40:0094(12)AR - - Army Aviation Center, Fort Rucker, AL and AFGE Local 1815 - - 1991 FLRAdec AR - - v40 p94
[ v40 p94 ]
The decision of the Authority follows:
40 FLRA No. 12
Before Chairman McKee and Members Talkin and Armendariz.
I. Statement of the Case
This matter is before the Authority on exceptions to the award of Arbitrator Felix A. Nigro filed by the Union under section 7122(a) of the Federal Service Labor-Management Relations Statute (the Statute) and part 2425 of the Authority's Rules and Regulations. The Agency filed an opposition to the Union's exceptions.
The Union filed a grievance alleging that the Agency violated three provisions of the Agency's Merit Placement Plan when it failed to select the grievant for the position of GS-9 contract specialist. The Arbitrator denied the grievance.
For the following reasons, we conclude that the exceptions provide no basis for finding the award deficient. Accordingly, we will deny the exceptions.
II. Background and Arbitrator's Award
When the Agency failed to select the grievant for a posted contract specialist position, the Union filed a grievance alleging that the Agency had violated sections 8-1.C, 6-3.B.4, and 6-3.C of its Merit Placement Plan.(1) When the grievance was not resolved, the matter was submitted to arbitration.
The Arbitrator framed the issue before him as follows:
Did management violate the following provisions of the Merit Placement Plan issued on July 1, 1985?
Award at 1.
The Arbitrator concluded that the Agency did not violate the three sections of the Merit Placement Plan. The Arbitrator stated that no violation of section 6-3.B.4 occurred because the selecting official "was not on the rating panel." Id. at 3. With respect to section 6-3.C, the Arbitrator stated that there was no violation because the selecting official did not rate the grievant's application or review her rating. Id. The Arbitrator rejected the Union's "attempt to expand its grievance" to encompass provisions of the Merit Placement Plan which had not been cited in the written grievance, and, as his award, denied the grievance. Id. at 4.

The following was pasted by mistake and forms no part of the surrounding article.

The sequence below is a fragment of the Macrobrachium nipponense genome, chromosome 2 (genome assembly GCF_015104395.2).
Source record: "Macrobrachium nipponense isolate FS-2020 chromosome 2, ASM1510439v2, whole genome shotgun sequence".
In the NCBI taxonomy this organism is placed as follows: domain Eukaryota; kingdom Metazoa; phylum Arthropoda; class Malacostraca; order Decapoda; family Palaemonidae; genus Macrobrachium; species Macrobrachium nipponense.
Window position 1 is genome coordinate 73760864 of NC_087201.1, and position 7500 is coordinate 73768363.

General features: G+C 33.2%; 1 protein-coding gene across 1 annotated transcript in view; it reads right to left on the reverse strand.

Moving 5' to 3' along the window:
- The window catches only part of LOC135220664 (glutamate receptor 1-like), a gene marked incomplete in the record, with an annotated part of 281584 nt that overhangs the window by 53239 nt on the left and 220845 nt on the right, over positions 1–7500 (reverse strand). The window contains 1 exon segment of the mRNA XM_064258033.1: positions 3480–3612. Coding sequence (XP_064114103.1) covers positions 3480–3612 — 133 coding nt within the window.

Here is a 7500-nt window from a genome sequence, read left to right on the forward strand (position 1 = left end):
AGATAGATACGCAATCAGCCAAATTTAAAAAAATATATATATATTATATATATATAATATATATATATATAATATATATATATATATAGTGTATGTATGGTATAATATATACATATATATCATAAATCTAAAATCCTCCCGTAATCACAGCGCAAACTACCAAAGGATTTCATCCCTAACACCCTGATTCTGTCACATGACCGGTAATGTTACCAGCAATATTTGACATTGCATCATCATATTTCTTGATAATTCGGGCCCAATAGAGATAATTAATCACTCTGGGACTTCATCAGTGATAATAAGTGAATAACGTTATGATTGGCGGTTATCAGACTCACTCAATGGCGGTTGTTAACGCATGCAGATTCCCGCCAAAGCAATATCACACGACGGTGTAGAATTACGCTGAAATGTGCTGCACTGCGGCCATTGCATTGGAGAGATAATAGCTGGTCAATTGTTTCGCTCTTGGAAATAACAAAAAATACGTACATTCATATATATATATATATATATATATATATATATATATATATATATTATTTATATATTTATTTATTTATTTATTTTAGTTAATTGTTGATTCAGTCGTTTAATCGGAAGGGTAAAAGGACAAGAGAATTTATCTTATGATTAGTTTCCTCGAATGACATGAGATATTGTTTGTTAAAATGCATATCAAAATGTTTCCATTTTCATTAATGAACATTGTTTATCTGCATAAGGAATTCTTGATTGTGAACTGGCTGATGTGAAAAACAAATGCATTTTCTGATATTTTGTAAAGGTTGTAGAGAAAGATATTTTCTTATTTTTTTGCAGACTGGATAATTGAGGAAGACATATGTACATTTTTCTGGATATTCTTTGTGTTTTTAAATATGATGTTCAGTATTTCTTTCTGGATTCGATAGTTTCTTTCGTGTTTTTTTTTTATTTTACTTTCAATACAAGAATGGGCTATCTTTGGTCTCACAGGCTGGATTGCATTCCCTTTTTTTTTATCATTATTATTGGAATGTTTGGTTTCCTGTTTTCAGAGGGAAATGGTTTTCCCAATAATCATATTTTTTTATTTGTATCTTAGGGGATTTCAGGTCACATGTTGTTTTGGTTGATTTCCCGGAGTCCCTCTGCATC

III. Positions of the Parties
The Union states that the award is "contrary to law, rule, or regulation and . . . is deficient on grounds similar to those applied by Federal courts in private sector labor-management relations." Exceptions at 1. The Union claims that the Arbitrator's decision to consider only the three provisions of the Merit Placement Plan cited in the written grievance constitutes "wrongful exclusion of relevant evidence." Exceptions at 1. The Union maintains that the Arbitrator's refusal to consider other provisions constitutes "harmful error" and is "contrary to contract law whereby a contract is considered an integrated document taken as a whole, from the four-corners of the agreement." Id. The Union asserts that the Agency violated sections 4-3, 5-3.C, 10-4.A.6, 10-4.G, 10-4.H, 10-4.I, 11-3, and Appendix D of the Merit Placement Plan. Id. at 4-6.
In addition, the Union asserts that the Arbitrator failed to understand "the procedures and regulatory requirements regarding Federal Sector position qualification requirements and selection-related conduct." Id. at 8. To support this claim, the Union asserts that the Arbitrator's finding that there was no violation of section 8-1.C of the Merit Placement Plan is incorrect because the comprehensive justification required by that provision for not filling the vacancy "was never prepared nor entered into evidence" at the hearing. Id. at 6-7. Furthermore, the Union claims that the Arbitrator failed to address whether the selecting official's actions "constituted . . . constructive participation in the rating process[,]" and, therefore, violated sections 6-3.B.4 and 6-3.C of the Merit Placement Plan. Id. at 7.
The Agency maintains that the Union's exceptions should be denied because they constitute "nothing more than a general disagreement with the findings of the [A]rbitrator." Opposition at 1.